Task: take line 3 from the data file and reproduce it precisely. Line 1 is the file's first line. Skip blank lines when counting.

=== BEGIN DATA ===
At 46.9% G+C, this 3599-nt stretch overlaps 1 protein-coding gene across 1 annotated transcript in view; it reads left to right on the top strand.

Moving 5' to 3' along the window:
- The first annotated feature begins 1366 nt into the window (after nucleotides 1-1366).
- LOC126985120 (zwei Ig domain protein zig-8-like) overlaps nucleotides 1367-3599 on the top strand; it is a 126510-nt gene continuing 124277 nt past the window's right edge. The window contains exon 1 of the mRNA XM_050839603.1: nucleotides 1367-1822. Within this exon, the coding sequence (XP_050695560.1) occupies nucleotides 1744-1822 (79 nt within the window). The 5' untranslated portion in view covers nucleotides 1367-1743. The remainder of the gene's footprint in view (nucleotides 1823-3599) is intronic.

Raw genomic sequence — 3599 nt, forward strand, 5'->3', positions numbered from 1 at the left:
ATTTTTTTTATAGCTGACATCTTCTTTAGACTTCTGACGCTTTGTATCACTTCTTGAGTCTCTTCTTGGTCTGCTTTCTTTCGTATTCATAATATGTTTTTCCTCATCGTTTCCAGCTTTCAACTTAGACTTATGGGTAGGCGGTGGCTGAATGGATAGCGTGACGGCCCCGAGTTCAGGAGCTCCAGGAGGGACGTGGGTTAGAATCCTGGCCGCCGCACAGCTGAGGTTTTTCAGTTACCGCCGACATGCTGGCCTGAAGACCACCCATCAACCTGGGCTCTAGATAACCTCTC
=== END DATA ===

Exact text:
- The first annotated feature begins 1366 nt into the window (after nucleotides 1-1366).